NormanOak is Chris Barth. Born A Black Diamond is NormanOak’s debut – a wind chipped, folk meditation on the universe’s creation, mycology, the Tree of Life and a bit of Aleister Crowley mysticism. NormanOak has taken the form of a glacier, a coyote, and a woodpecker over the past few centuries, and now he has decided it was time to sing and play for the world.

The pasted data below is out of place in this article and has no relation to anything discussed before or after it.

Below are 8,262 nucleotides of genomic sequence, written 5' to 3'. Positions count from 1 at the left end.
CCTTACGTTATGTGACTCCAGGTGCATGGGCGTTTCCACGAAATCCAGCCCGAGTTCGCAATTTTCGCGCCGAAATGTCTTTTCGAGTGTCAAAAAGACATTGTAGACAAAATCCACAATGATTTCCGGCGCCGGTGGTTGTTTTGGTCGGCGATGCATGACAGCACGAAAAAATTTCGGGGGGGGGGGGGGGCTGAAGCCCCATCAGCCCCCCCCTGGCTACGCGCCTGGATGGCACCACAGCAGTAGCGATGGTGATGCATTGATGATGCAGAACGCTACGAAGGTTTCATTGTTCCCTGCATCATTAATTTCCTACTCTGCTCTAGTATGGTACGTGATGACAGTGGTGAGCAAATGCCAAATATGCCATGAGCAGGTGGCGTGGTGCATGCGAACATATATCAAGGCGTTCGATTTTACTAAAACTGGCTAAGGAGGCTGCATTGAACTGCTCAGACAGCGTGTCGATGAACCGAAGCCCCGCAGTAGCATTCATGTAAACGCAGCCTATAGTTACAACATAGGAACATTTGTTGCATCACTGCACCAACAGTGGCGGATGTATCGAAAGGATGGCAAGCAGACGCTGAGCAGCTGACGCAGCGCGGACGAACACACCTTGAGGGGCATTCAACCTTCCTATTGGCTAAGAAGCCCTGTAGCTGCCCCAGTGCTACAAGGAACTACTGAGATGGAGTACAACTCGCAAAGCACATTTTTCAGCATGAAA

Born A Black Diamond was recorded over the 2002-2003 winter while NormanOak’s band the Impossible Shapes (in which he is the songwriter, lead vocalist, and plays guitar) were sequestered in the forest outside of Bloomington, Indiana, recording their fourth album We Like It Wild. Born A Black Diamond was recorded during the evening down-times onto cassette tapes in various hallways, bedrooms, and basements that were ceremoniously charged with magickal energy following each session. It is a self-recorded time capsule with only a little help from whoever happened to be supplying that night. As a fervent backpacker and wayward trail guide, NormanOak was able to employ a host of wild animal dealers and friends on these recordings to bring them to life, such as Eric “The Panther” on vocals and Andrew “The Black Bear” on drums, among others. Though sharing a lot of the same themes, Born A Black Diamond is a more meandering and spontaneous record than the decidedly methodical We Like It Wild. Barth takes a similar free-spirited hippie wanderer approach on Born a Black Diamond that psychedelic forefathers like Donovan and Marc Bolan’s Tyrannosaurus Rex took a few decades earlier, a time when NormanOak was pecking the trees. Though inside the strums and animal claws, there is a complexity, a sap that has flown from the leaves of Ya Ho Wa 13 and Robert Wyatt. He takes great pride in his use of the 4-track (which has been squashed over the past several years due to the ubiquity of digital recording), which may be enjoying a renaissance of sorts as like-minded artists like Iron & Wine, Devendra Banhart and The Blithe Sons have been making champions of albums with its use in the past two years. On Born A Black Diamond NormanOak makes this aural nature scene complete, not with field recordings but by harnessing his unique primal call of voice and guitar into a gently rippling wind of freedom and change.